§ LORD STANLEY OF ALDERLEY
said, that as he had the honour of serving under Lord Strathnairn's orders, he hoped he might be allowed 500 to say a few words in support of his noble and gallant Friend. He had been much pained by the words used by the noble Duke (the Duke of Richmond), which were quite unnecessary. He desired to attempt to remove the personal element which had unfortunately been introduced into the discussion; he had heard every word that had fallen on the former occasion from his noble and gallant friend (Lord Strathnairn), and he would say frankly, that at the time, he had not understood them as conveying anything offensive or personal to the late Minister of War, but only as indicating some warmth, and as he had not understood them as offensive, he was justified in asserting that his noble and gallant Friend had not intended anything in that sense. He begged leave to remind the noble Duke (the Duke of Richmond) that in the opinion of many outside of the House, and inside of it, it was no part of the duty of Her Majesty's Government to be always defending the late Ministers; and if the Government always proceeded on the lines of the late Ministers, people would ask what use there was in a change of Government.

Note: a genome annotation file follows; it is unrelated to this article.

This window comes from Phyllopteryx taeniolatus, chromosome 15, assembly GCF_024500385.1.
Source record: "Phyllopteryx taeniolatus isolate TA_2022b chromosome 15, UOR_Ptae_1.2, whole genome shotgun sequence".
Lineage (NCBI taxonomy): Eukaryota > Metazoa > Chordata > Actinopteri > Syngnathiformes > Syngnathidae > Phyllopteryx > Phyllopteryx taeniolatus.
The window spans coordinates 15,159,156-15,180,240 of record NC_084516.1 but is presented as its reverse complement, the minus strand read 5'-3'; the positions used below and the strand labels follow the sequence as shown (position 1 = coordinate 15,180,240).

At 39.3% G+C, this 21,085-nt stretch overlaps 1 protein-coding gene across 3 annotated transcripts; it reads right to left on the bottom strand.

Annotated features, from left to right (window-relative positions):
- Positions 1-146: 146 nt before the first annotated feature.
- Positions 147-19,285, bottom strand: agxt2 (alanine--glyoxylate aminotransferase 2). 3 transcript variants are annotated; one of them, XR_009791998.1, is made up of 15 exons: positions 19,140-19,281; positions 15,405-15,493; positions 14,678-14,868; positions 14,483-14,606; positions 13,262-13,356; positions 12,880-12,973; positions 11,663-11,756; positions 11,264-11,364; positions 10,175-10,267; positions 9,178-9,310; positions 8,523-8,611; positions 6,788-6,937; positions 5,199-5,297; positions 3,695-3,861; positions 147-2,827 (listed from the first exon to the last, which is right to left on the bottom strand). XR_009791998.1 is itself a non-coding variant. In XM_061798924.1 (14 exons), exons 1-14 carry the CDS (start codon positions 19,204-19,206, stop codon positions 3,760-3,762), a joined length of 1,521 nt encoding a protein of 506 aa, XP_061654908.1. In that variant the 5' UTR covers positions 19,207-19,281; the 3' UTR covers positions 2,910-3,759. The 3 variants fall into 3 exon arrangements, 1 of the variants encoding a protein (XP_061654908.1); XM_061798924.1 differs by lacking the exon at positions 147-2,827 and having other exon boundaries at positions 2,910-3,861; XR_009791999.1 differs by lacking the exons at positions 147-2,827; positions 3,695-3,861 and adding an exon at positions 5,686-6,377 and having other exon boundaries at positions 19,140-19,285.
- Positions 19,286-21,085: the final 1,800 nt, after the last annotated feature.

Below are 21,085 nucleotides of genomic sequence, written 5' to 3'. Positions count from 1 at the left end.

§ THE MARQUESS OF LANSDOWNE